A man must rise above the Earth to the top of the atmosphere and beyond, and only thus will he fully understand the world in which he lives.
Socrates (circa 399 BC)
On December 13, 1972, at 11:40:56 p.m. (CST), Apollo 17 Commander Eugene A. Cernan became the last person to leave a footprint in the lunar soil. Four days later, after a 500,000-mile round trip, Captain Cernan, along with crewmates Harrison "Jack" Schmitt and Kansan Ronald E. Evans, splashed down in the Pacific Ocean. It was the conclusion of the Apollo lunar program and the end of what historians now describe as the greatest technological achievement in the history of mankind.
Backed by more than 400,000 dedicated workers, 25,000 companies and the will of an entire nation, 12 Apollo astronauts walked on the Moon during six missions between 1969 and 1972. Their scientific goal was to study and explore, but Apollo's legacy is much greater. It taught our nation - and the entire world - how to share a common dream. The Moon landings proudly proclaimed that our nation accepted no limits on what we could accomplish.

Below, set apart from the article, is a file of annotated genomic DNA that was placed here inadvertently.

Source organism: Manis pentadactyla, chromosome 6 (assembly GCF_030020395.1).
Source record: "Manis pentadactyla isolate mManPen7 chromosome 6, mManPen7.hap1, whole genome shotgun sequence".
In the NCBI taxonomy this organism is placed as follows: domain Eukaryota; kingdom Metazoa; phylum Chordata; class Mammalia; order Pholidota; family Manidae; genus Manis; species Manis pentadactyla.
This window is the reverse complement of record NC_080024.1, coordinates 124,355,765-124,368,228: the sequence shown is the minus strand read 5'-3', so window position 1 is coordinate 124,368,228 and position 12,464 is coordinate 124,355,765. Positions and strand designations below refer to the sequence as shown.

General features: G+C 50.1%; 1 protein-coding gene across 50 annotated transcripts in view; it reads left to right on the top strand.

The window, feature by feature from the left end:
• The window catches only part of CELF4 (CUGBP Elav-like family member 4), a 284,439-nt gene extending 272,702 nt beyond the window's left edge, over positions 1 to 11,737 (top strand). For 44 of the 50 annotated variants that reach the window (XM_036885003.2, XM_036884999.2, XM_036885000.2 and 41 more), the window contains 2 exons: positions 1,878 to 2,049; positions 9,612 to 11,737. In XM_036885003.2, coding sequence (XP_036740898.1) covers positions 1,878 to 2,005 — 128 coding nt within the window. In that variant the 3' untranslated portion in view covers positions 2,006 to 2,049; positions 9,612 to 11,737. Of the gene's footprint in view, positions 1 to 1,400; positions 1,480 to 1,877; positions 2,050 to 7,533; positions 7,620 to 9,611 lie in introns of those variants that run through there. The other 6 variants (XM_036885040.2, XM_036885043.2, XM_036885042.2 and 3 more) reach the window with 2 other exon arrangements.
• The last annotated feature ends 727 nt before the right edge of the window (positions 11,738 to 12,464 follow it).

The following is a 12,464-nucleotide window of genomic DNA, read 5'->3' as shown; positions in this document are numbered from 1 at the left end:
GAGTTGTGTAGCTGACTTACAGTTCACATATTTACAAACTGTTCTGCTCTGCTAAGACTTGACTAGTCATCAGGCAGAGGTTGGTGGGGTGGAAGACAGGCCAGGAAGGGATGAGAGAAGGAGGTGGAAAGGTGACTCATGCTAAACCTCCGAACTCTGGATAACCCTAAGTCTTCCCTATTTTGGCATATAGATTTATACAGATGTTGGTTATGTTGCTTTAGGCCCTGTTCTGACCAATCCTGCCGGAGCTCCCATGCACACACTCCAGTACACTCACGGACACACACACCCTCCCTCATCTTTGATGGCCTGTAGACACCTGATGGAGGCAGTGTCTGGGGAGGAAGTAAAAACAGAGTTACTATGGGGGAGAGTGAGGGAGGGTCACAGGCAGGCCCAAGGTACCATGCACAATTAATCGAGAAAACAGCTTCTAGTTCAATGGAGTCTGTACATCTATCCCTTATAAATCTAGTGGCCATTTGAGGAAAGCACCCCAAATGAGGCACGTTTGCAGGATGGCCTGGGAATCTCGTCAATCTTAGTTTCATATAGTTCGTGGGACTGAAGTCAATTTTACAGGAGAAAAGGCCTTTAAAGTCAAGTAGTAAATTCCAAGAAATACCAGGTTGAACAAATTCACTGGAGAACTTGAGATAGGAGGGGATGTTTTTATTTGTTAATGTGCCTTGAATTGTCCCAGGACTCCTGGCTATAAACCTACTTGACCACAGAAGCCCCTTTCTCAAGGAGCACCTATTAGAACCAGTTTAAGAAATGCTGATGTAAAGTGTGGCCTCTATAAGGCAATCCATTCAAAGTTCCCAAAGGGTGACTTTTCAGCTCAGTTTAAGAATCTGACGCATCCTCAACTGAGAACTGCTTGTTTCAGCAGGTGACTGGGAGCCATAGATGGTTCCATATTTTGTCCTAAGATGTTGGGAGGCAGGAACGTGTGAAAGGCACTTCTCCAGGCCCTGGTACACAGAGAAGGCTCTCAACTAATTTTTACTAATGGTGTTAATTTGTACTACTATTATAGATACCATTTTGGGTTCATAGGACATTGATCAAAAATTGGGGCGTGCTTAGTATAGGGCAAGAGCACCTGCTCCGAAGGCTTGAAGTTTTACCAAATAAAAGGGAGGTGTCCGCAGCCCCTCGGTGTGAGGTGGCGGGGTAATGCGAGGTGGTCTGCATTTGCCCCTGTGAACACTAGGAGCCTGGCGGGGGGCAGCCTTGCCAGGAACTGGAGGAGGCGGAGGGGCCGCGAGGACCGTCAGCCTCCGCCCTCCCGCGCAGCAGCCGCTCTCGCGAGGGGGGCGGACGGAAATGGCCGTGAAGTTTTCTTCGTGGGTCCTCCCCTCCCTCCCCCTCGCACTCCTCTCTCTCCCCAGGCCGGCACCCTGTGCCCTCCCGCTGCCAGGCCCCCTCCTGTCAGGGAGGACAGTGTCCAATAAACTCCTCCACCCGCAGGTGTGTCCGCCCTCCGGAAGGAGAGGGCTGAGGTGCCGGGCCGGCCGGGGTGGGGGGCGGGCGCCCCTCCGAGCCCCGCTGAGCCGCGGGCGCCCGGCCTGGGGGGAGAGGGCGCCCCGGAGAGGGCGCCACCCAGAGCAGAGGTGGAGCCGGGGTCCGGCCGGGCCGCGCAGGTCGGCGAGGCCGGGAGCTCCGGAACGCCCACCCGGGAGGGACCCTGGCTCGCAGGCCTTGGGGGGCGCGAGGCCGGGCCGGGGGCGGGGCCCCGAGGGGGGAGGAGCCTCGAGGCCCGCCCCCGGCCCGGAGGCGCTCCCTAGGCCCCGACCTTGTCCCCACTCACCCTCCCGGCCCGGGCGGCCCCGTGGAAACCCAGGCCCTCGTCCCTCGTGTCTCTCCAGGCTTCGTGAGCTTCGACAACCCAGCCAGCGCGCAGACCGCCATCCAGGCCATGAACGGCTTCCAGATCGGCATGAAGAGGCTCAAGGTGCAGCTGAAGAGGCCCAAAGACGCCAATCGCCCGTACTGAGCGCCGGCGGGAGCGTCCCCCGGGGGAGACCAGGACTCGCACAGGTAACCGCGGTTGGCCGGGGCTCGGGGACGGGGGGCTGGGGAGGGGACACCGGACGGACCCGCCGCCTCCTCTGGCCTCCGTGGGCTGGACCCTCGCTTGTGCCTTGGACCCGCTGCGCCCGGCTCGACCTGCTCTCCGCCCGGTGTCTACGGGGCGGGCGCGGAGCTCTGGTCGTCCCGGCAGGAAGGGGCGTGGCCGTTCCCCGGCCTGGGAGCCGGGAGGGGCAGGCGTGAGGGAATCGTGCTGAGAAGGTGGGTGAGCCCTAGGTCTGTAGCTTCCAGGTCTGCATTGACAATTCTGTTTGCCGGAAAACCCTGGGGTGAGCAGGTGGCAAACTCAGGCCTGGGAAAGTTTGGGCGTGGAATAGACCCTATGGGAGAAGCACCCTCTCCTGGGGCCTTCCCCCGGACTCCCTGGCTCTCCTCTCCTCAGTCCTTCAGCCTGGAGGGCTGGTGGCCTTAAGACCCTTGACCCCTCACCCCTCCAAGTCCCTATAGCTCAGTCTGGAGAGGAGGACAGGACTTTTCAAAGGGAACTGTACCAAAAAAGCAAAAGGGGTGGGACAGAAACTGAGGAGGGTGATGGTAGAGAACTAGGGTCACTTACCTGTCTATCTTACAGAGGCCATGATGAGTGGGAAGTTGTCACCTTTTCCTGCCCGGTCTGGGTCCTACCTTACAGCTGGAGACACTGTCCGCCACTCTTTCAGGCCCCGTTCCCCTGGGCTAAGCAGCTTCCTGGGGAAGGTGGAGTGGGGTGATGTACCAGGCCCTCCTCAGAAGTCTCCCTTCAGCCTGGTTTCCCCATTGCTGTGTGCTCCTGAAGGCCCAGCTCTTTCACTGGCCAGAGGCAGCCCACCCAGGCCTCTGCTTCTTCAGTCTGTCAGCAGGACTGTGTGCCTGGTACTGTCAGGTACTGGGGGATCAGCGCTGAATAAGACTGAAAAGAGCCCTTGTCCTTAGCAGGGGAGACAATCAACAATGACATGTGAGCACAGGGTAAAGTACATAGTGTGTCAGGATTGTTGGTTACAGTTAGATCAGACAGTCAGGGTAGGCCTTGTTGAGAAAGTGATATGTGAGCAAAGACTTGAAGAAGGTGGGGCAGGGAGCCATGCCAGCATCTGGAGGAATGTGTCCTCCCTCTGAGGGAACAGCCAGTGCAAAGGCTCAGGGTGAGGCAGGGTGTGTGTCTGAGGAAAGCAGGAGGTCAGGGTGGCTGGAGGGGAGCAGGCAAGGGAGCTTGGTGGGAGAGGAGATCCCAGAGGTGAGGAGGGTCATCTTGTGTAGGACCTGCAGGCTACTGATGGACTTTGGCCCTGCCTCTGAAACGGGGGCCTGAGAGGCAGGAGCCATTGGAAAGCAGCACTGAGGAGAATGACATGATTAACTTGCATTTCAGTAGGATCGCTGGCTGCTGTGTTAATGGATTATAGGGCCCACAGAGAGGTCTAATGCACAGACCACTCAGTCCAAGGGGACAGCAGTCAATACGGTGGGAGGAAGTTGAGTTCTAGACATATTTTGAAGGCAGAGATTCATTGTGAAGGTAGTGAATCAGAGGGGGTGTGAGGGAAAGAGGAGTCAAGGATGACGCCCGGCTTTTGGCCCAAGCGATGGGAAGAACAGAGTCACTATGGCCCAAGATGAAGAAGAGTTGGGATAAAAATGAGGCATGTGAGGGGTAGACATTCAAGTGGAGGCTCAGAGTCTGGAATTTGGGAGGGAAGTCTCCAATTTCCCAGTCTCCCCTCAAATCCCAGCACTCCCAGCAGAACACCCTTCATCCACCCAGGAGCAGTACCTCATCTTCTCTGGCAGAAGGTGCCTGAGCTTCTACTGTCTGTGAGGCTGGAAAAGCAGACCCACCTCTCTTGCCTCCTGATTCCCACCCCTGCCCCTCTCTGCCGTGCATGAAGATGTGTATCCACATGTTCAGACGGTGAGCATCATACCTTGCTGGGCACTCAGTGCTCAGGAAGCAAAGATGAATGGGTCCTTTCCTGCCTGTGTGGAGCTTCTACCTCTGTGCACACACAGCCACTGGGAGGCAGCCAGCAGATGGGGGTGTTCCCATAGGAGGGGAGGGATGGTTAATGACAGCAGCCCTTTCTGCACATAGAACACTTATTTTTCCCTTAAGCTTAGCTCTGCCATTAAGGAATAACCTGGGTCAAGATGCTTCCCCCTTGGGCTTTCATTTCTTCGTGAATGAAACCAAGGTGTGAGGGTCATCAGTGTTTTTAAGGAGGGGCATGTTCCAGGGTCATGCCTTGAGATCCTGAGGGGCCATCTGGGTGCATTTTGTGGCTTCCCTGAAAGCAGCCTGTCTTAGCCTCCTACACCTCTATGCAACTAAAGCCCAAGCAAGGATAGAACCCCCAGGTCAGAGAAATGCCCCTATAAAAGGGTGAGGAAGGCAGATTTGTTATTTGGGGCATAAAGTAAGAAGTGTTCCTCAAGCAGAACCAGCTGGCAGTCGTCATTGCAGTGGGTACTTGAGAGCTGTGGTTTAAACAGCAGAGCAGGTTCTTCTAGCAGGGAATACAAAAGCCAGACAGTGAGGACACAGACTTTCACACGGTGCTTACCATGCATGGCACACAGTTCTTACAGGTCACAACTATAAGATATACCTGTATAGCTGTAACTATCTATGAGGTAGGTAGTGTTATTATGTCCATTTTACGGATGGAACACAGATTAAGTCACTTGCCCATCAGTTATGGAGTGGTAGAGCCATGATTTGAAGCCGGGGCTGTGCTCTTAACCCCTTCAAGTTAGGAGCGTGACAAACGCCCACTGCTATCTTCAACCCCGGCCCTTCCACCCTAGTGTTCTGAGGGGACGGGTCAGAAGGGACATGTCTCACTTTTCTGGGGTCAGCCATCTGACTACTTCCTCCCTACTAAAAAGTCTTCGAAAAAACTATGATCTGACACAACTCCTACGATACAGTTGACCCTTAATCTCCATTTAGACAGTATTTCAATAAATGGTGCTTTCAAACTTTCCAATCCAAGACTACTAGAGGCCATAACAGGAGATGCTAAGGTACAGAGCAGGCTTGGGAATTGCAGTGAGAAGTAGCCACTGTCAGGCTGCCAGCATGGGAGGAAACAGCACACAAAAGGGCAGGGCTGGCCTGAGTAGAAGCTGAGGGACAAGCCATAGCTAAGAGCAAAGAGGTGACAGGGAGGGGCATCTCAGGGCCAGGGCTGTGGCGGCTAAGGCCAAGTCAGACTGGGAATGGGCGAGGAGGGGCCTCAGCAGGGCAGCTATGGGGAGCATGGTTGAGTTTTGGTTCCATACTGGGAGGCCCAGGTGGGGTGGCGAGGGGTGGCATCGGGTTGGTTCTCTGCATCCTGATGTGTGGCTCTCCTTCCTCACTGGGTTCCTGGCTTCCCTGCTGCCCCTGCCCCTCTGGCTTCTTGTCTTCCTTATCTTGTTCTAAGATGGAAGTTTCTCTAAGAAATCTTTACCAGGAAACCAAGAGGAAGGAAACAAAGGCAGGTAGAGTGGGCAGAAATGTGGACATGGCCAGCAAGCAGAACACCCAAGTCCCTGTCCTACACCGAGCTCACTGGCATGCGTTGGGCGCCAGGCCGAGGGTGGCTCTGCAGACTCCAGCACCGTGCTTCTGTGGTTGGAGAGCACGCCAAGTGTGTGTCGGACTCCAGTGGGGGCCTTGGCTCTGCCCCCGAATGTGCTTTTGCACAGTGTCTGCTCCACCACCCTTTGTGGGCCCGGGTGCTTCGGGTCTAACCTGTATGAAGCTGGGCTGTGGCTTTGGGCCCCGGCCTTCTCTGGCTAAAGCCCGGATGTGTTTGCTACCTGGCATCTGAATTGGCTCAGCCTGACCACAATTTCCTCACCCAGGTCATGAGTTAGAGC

This statue of Astronaut Cernan leaving those final footsteps on another world should remind us that the continued advancement of mankind has forever been linked to the exploration of the unknown and the pushing of human boundaries. It is a reminder that every generation has an obligation to take risks in order to take our society to ever higher levels of existence. We must also be reminded by history that societies which have not used their knowledge and capabilities to lead humanity into the future are always replaced by nations that do.
Since the crew of Apollo 17 left the moon in 1972, no human exploration beyond Earth orbit has been attempted. This statue is to forever remind each generation of its responsibilities to future generations. The universe anxiously awaits our arrival.
As I take man's last step from the surface...I'd like to say what I believe history will record.
That America's challenge of today has forged man's destiny of tomorrow.
And, as we leave the Moon...we leave as we came, and God willing, as we shall return,
with peace and hope for all mankind.
Captain Eugene A. Cernan, USN (Ret.)
Commissioned for the Kansas Cosmosphere and Space Center through the generosity of John G. and Chris Harris.
July 16, 1998